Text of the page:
958 F2d 380 United States v. Yeroomian

958 F.2d 380

UNITED STATES of America, Plaintiff-Appellee,
Grant YEROOMIAN, Defendant-Appellant.

No. 91-50596.

United States Court of Appeals, Ninth Circuit.

Argued and Submitted March 5, 1992*.
Decided March 17, 1992.

NOTICE: Ninth Circuit Rule 36-3 provides that dispositions other than opinions or orders designated for publication are not precedential and should not be cited except when relevant under the doctrines of law of the case, res judicata, or collateral estoppel.

Before CANBY, KOZINSKI and FERNANDEZ, Circuit Judges.

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Defendant Grant Yeroomian ("Yeroomian") appeals his conviction for failing to report the transportation from the United States of more than $10,000, in violation of 31 U.S.C. § 5316(a)(1)(A) (1988), and making a materially false statement, in violation of 18 U.S.C. § 1001 (1988). We now affirm.


Yeroomian's first challenge to his conviction is that he received ineffective assistance of counsel because his trial counsel failed to cross-examine customs officials regarding the absence of notice to Yeroomian of the reporting requirements. We review ineffective assistance claims on direct appeal "only if 'the defendant's legal representation was so inadequate as obviously to deny him his sixth amendment right to counsel' and 'the trial court's failure to take notice sua sponte of the problem' amounted to plain error." United States v. Laughlin, 933 F.2d 786, 789 n. 1 (9th Cir.1991) (quoting United States v. Wagner, 834 F.2d 1474, 1482 (9th Cir.1987)). In this case, the record before us does not reveal either that Yeroomian's legal representation obviously denied him his right to counsel or that the trial court's failure to take notice of the problem constituted plain error. In this case, the transcript shows that Yeroomian's counsel competently pursued the chosen strategy: attempting to convince the jury that Yeroomian did not speak English and could not understand the customs agents. Counsel was not ineffective, much less "so inadequate as obviously to deny [Yeroomian] his sixth amendment right to counsel."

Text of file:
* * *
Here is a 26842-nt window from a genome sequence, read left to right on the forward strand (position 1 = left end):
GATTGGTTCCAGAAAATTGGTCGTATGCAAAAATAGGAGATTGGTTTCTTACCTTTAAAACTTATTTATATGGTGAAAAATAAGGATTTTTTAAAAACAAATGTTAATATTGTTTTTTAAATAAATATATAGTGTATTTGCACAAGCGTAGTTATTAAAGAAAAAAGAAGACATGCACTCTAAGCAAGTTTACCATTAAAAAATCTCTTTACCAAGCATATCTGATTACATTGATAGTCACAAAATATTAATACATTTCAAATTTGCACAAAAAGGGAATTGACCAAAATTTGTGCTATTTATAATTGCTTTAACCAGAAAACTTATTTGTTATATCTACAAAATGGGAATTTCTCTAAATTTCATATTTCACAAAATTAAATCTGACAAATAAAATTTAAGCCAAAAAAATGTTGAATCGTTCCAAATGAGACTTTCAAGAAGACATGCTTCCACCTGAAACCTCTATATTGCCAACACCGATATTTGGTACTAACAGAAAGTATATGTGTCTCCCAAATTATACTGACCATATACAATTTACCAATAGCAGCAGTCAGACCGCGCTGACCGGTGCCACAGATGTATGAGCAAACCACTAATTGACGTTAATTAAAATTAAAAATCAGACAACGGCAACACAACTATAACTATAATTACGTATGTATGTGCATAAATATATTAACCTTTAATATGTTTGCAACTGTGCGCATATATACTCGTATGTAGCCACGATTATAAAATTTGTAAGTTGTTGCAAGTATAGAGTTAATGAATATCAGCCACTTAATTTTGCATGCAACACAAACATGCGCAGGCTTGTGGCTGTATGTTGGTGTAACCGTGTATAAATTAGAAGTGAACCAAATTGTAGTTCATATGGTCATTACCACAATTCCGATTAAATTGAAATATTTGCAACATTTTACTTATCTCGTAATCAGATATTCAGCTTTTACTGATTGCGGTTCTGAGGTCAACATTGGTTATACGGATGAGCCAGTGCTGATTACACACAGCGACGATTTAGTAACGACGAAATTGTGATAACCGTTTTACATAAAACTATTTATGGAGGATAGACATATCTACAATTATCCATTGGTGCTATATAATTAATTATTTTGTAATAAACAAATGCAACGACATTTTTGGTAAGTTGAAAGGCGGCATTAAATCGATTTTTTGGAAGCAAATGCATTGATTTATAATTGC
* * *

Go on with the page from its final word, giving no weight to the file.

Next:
Yeroomian's second contention is that the evidence was insufficient to convince a rational finder of fact that he had actual knowledge of the reporting requirements or that he intentionally made false statements regarding his transportation of currency. The basis of Yeroomian's claim is that the evidence was inadequate to demonstrate that he understood English well enough either to understand the reporting requirements or to make false statements about them. At trial, the government presented both the testimony of a United States Customs Inspector who asserted that Yeroomian understood him and the testimony of two bank tellers who testified that Yeroomian spoke to them in English whenever he went to the bank. In light of this testimony, a reasonable finder of fact could have concluded that Yeroomian understood the English language and that, therefore, he both understood the reporting requirements and intentionally made false statements to the Customs Inspector.


For these reasons, the district court's ruling is




This disposition is not appropriate for publication and may not be cited to or by the courts of this circuit except as provided by Ninth Cir.R. 36-3